A Dutch start-up has unveiled plans to build the world’s first 3D-printed bridge across an Amsterdam canal, shaking up traditional construction methods.
The torch-wielding robot welders “can draw steel structures in 3D to print a (pedestrian) bridge over water in the centre of Amsterdam,” said engineering company MX3D. Key here is the technology that makes it possible for the robots to draw in mid-air, with robotic arm printers ‘walking’ across the canal by sliding along the bridge edges.
The multi-axis industrial robots will heat the metal to 1,500°C to join the structure together drop-by-drop using bespoke Autodesk software, which will be a research project in itself.
“What distinguishes our technology from traditional 3D printing methods is that we work according to the ‘Printing Outside the box’ principle,” said Tim Geurtjens, CTO MX3D. “By printing with 6-axis industrial robots, we are no longer limited to a square box in which everything happens.”
“We now use our own intelligent software to operate these machines so they can print very complex metal shapes which can differ each time,” said the bridge’s designer Joris Laarman.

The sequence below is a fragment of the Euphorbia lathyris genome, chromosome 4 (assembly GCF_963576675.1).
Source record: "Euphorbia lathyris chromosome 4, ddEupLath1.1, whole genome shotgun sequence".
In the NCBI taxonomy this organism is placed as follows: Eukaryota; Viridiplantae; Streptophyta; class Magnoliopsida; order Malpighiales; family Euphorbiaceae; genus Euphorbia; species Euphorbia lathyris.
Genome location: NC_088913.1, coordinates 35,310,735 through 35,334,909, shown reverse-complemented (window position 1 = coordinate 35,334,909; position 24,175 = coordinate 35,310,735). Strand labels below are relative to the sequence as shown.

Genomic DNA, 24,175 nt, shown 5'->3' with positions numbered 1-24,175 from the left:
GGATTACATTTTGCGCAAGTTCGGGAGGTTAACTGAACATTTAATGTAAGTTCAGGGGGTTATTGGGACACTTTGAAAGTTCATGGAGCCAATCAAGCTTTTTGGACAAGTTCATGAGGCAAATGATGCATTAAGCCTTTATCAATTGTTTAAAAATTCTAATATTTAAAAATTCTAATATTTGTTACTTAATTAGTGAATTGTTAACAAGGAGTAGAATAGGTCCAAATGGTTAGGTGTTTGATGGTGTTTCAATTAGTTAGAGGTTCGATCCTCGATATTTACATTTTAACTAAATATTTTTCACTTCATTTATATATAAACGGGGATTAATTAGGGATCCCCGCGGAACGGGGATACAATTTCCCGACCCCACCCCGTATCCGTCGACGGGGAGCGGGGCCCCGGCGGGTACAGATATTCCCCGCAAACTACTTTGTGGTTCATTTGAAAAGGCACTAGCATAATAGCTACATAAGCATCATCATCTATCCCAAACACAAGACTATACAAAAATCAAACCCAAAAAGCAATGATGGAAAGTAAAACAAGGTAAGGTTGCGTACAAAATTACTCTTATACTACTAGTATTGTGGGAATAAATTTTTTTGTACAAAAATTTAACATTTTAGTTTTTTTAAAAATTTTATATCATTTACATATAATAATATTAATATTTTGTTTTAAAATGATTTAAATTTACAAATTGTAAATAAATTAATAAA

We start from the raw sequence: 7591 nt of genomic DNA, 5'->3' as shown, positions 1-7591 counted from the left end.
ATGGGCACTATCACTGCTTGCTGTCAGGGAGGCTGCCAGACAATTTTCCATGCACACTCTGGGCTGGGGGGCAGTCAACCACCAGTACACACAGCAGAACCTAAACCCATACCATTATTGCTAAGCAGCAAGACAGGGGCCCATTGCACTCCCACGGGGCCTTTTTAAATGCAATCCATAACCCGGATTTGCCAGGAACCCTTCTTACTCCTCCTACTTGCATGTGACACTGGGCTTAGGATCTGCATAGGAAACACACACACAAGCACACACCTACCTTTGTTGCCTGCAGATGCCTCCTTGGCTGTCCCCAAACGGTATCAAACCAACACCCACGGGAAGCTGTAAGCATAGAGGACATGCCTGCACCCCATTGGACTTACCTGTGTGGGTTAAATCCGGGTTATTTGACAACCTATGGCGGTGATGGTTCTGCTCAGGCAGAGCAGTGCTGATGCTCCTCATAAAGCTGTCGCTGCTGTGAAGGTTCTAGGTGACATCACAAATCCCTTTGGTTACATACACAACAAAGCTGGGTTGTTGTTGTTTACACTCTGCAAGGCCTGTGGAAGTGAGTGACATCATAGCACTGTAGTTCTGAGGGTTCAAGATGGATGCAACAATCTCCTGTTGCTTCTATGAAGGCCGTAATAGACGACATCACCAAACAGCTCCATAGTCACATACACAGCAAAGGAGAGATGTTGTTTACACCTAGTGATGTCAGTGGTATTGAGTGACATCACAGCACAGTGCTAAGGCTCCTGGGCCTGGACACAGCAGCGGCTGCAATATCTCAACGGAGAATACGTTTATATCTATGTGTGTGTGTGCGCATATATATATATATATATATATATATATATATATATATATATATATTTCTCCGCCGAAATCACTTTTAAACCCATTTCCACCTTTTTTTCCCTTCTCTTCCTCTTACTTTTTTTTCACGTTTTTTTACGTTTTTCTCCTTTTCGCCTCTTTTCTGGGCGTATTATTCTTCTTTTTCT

It is hoped that the bridge will advance the techniques used on construction sites, also removing the need for scaffolding as the robot arms use the very structure they print as support. However, the designers are in talks with Amsterdam City Council to decide where exactly the project might be completed by mid-2017.
“I strongly believe in the future of digital manufacturing and local production,” said Laarman. “It’s a new form of craftsmanship.”
“This bridge can show how 3D printing has finally entered the world of large-scale functional objects and sustainable materials,” he said.
The bridge is a joint effort of various other companies including construction company Heijmans, the Joris Laarman Lab, software company Autodesk, ABB Robotics, and the Amsterdam City Council.
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